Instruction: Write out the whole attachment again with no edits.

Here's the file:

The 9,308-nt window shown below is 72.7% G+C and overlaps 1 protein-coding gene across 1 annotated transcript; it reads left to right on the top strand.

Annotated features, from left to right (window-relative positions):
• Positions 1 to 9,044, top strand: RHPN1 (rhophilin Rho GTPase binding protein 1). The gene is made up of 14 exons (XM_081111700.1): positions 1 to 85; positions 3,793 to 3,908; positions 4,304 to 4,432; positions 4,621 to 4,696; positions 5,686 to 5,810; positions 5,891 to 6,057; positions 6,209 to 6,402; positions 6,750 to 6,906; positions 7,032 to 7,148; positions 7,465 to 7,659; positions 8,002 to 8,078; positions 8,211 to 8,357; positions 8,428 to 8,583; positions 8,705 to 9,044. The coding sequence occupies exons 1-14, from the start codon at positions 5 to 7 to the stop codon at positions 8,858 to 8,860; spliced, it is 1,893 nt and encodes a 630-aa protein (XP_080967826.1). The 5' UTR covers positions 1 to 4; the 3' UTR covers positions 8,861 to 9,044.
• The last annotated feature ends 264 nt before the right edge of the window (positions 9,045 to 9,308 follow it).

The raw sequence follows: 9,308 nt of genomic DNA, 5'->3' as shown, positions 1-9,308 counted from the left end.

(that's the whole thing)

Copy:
The 9,308-nt window shown below is 72.7% G+C and overlaps 1 protein-coding gene across 1 annotated transcript; it reads left to right on the top strand.

Annotated features, from left to right (window-relative positions):
• Positions 1 to 9,044, top strand: RHPN1 (rhophilin Rho GTPase binding protein 1). The gene is made up of 14 exons (XM_081111700.1): positions 1 to 85; positions 3,793 to 3,908; positions 4,304 to 4,432; positions 4,621 to 4,696; positions 5,686 to 5,810; positions 5,891 to 6,057; positions 6,209 to 6,402; positions 6,750 to 6,906; positions 7,032 to 7,148; positions 7,465 to 7,659; positions 8,002 to 8,078; positions 8,211 to 8,357; positions 8,428 to 8,583; positions 8,705 to 9,044. The coding sequence occupies exons 1-14, from the start codon at positions 5 to 7 to the stop codon at positions 8,858 to 8,860; spliced, it is 1,893 nt and encodes a 630-aa protein (XP_080967826.1). The 5' UTR covers positions 1 to 4; the 3' UTR covers positions 8,861 to 9,044.
• The last annotated feature ends 264 nt before the right edge of the window (positions 9,045 to 9,308 follow it).

The raw sequence follows: 9,308 nt of genomic DNA, 5'->3' as shown, positions 1-9,308 counted from the left end.